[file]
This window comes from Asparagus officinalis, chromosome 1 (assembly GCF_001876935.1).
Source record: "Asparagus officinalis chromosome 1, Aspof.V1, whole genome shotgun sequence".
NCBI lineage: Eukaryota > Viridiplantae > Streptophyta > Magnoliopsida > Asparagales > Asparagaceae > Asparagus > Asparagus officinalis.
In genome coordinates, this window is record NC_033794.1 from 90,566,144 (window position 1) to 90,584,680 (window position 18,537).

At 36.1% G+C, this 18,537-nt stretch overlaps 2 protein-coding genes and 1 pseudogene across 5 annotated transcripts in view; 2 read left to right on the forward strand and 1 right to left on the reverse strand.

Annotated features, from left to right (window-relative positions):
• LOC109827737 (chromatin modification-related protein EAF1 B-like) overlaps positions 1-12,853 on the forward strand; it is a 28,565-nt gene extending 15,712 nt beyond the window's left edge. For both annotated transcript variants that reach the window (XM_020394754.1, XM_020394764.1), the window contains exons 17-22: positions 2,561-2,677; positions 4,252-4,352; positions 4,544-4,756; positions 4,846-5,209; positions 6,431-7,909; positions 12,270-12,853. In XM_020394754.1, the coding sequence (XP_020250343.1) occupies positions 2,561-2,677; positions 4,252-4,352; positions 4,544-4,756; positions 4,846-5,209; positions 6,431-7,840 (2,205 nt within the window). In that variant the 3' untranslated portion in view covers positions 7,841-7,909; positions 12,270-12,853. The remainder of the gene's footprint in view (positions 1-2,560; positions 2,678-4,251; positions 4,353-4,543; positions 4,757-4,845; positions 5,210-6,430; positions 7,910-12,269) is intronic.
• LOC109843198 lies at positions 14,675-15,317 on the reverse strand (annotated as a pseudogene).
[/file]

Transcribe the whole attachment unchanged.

This window comes from Asparagus officinalis, chromosome 1 (assembly GCF_001876935.1).
Source record: "Asparagus officinalis chromosome 1, Aspof.V1, whole genome shotgun sequence".
NCBI lineage: Eukaryota > Viridiplantae > Streptophyta > Magnoliopsida > Asparagales > Asparagaceae > Asparagus > Asparagus officinalis.
In genome coordinates, this window is record NC_033794.1 from 90,566,144 (window position 1) to 90,584,680 (window position 18,537).

At 36.1% G+C, this 18,537-nt stretch overlaps 2 protein-coding genes and 1 pseudogene across 5 annotated transcripts in view; 2 read left to right on the forward strand and 1 right to left on the reverse strand.

Annotated features, from left to right (window-relative positions):
• LOC109827737 (chromatin modification-related protein EAF1 B-like) overlaps positions 1-12,853 on the forward strand; it is a 28,565-nt gene extending 15,712 nt beyond the window's left edge. For both annotated transcript variants that reach the window (XM_020394754.1, XM_020394764.1), the window contains exons 17-22: positions 2,561-2,677; positions 4,252-4,352; positions 4,544-4,756; positions 4,846-5,209; positions 6,431-7,909; positions 12,270-12,853. In XM_020394754.1, the coding sequence (XP_020250343.1) occupies positions 2,561-2,677; positions 4,252-4,352; positions 4,544-4,756; positions 4,846-5,209; positions 6,431-7,840 (2,205 nt within the window). In that variant the 3' untranslated portion in view covers positions 7,841-7,909; positions 12,270-12,853. The remainder of the gene's footprint in view (positions 1-2,560; positions 2,678-4,251; positions 4,353-4,543; positions 4,757-4,845; positions 5,210-6,430; positions 7,910-12,269) is intronic.
• LOC109843198 lies at positions 14,675-15,317 on the reverse strand (annotated as a pseudogene).